The final of an Asian tournament originally due to take place in Pyongyang has been moved to Malaysia, football officials said Friday, after North and South Korea last week played a surreal match in an empty stadium.
The Asian Football Confederation (AFC) said the AFC Cup match between North Korea’s 4.25 SC and Al Ahed from Lebanon would take place in the Malaysian capital Kuala Lumpur on November 4.
It came just days after the AFC announced the final of Asia’s second-tier club competition was being shifted from Pyongyang to Shanghai, and that it would be played on November 2.
The football body gave no reason for changing the venue of the match again but apologised for “the unavoidable inconvenience”.
Announcing the first change of venue earlier this week, the AFC did not mention the World Cup qualifier in Pyongyang but said that commercial partners had warned of challenges in broadcasting the game.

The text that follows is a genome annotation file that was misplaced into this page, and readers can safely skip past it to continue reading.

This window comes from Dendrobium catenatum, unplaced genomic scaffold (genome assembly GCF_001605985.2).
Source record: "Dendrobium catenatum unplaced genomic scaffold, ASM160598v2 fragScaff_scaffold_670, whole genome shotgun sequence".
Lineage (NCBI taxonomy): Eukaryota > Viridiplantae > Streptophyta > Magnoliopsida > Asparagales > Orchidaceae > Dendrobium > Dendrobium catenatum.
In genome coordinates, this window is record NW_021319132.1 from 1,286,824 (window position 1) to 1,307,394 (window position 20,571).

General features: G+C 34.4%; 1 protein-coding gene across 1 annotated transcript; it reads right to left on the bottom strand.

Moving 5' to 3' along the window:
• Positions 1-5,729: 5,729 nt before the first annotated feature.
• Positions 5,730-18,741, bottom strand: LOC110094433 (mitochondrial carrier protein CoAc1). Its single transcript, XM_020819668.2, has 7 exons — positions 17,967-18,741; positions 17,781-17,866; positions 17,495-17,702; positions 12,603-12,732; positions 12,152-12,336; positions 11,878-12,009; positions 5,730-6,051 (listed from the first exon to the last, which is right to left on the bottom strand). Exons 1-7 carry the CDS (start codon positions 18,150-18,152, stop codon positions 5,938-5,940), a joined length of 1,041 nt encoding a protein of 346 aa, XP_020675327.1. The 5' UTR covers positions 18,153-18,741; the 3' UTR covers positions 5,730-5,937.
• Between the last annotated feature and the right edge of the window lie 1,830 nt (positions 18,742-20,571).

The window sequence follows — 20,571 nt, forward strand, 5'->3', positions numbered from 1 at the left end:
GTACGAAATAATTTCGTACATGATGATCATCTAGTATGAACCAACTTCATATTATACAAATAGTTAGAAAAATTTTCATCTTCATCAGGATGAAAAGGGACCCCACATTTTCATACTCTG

Last week’s match — a historic encounter between two countries still technically at war — took place with no live broadcast and no foreign media in attendance, and with FIFA president Gianni Infantino one of just a handful of spectators.
Tottenham Hotspur star Son Heung-min described the game, which ended 0-0, as “very aggressive” and one South Korean official likened it to warfare.
The debacle raised doubts over the prospects for further North-South sporting cooperation, once a driver of nuclear diplomacy.
The match came after a series of North Korean missile tests raised tensions in the region, and followed the breakdown of talks with the US over Pyongyang’s weapons programmes.
Malaysia and North Korea traditionally had relatively warm ties but they have been strained since North Korean leader Kim Jong Un’s half-brother was assassinated at Kuala Lumpur airport in 2017.
Kim Jong Nam, once seen as heir apparent to the North’s leadership, died in agony after having his face smeared with a banned nerve agent as he waited for a flight.